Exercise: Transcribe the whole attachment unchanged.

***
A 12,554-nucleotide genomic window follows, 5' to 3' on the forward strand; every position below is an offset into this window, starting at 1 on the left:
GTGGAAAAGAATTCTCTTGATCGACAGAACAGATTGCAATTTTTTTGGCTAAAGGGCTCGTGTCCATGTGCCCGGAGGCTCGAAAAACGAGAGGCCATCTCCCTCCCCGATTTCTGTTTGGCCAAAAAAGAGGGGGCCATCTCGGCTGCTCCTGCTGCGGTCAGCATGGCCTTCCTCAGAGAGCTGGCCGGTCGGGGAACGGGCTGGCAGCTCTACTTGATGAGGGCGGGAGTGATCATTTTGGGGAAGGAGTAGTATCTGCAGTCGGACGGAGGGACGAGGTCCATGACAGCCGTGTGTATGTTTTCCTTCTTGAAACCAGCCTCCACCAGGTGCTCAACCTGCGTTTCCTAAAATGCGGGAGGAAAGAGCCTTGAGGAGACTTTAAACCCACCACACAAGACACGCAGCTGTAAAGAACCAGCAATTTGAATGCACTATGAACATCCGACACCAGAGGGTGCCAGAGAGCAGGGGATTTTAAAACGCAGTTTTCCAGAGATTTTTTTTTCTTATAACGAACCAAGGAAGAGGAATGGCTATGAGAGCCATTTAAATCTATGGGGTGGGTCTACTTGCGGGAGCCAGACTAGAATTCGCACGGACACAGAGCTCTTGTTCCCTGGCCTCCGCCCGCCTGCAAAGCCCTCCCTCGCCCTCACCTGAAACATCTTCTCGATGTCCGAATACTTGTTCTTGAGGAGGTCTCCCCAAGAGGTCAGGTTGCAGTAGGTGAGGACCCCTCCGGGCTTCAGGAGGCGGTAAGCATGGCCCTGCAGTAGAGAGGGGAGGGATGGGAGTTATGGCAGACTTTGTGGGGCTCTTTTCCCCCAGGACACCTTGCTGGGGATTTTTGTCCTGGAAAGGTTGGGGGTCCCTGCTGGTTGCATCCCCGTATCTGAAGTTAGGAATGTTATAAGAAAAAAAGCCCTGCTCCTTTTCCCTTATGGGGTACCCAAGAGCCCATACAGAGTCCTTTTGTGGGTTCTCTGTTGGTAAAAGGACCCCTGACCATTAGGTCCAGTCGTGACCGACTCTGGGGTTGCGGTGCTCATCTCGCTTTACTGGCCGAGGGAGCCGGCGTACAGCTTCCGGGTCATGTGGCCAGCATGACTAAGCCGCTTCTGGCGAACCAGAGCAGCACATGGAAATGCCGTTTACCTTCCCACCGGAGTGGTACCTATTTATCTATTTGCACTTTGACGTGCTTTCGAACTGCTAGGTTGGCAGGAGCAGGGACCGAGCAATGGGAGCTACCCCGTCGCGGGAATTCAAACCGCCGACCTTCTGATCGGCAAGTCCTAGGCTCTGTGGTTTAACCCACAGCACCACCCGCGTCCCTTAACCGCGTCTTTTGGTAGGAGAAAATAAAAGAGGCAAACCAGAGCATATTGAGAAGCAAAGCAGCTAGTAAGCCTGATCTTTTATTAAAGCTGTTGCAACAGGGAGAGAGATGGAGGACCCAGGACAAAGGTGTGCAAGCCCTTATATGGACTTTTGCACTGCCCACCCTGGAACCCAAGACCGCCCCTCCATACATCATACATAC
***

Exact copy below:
A 12,554-nucleotide genomic window follows, 5' to 3' on the forward strand; every position below is an offset into this window, starting at 1 on the left:
GTGGAAAAGAATTCTCTTGATCGACAGAACAGATTGCAATTTTTTTGGCTAAAGGGCTCGTGTCCATGTGCCCGGAGGCTCGAAAAACGAGAGGCCATCTCCCTCCCCGATTTCTGTTTGGCCAAAAAAGAGGGGGCCATCTCGGCTGCTCCTGCTGCGGTCAGCATGGCCTTCCTCAGAGAGCTGGCCGGTCGGGGAACGGGCTGGCAGCTCTACTTGATGAGGGCGGGAGTGATCATTTTGGGGAAGGAGTAGTATCTGCAGTCGGACGGAGGGACGAGGTCCATGACAGCCGTGTGTATGTTTTCCTTCTTGAAACCAGCCTCCACCAGGTGCTCAACCTGCGTTTCCTAAAATGCGGGAGGAAAGAGCCTTGAGGAGACTTTAAACCCACCACACAAGACACGCAGCTGTAAAGAACCAGCAATTTGAATGCACTATGAACATCCGACACCAGAGGGTGCCAGAGAGCAGGGGATTTTAAAACGCAGTTTTCCAGAGATTTTTTTTTCTTATAACGAACCAAGGAAGAGGAATGGCTATGAGAGCCATTTAAATCTATGGGGTGGGTCTACTTGCGGGAGCCAGACTAGAATTCGCACGGACACAGAGCTCTTGTTCCCTGGCCTCCGCCCGCCTGCAAAGCCCTCCCTCGCCCTCACCTGAAACATCTTCTCGATGTCCGAATACTTGTTCTTGAGGAGGTCTCCCCAAGAGGTCAGGTTGCAGTAGGTGAGGACCCCTCCGGGCTTCAGGAGGCGGTAAGCATGGCCCTGCAGTAGAGAGGGGAGGGATGGGAGTTATGGCAGACTTTGTGGGGCTCTTTTCCCCCAGGACACCTTGCTGGGGATTTTTGTCCTGGAAAGGTTGGGGGTCCCTGCTGGTTGCATCCCCGTATCTGAAGTTAGGAATGTTATAAGAAAAAAAGCCCTGCTCCTTTTCCCTTATGGGGTACCCAAGAGCCCATACAGAGTCCTTTTGTGGGTTCTCTGTTGGTAAAAGGACCCCTGACCATTAGGTCCAGTCGTGACCGACTCTGGGGTTGCGGTGCTCATCTCGCTTTACTGGCCGAGGGAGCCGGCGTACAGCTTCCGGGTCATGTGGCCAGCATGACTAAGCCGCTTCTGGCGAACCAGAGCAGCACATGGAAATGCCGTTTACCTTCCCACCGGAGTGGTACCTATTTATCTATTTGCACTTTGACGTGCTTTCGAACTGCTAGGTTGGCAGGAGCAGGGACCGAGCAATGGGAGCTACCCCGTCGCGGGAATTCAAACCGCCGACCTTCTGATCGGCAAGTCCTAGGCTCTGTGGTTTAACCCACAGCACCACCCGCGTCCCTTAACCGCGTCTTTTGGTAGGAGAAAATAAAAGAGGCAAACCAGAGCATATTGAGAAGCAAAGCAGCTAGTAAGCCTGATCTTTTATTAAAGCTGTTGCAACAGGGAGAGAGATGGAGGACCCAGGACAAAGGTGTGCAAGCCCTTATATGGACTTTTGCACTGCCCACCCTGGAACCCAAGACCGCCCCTCCATACATCATACATAC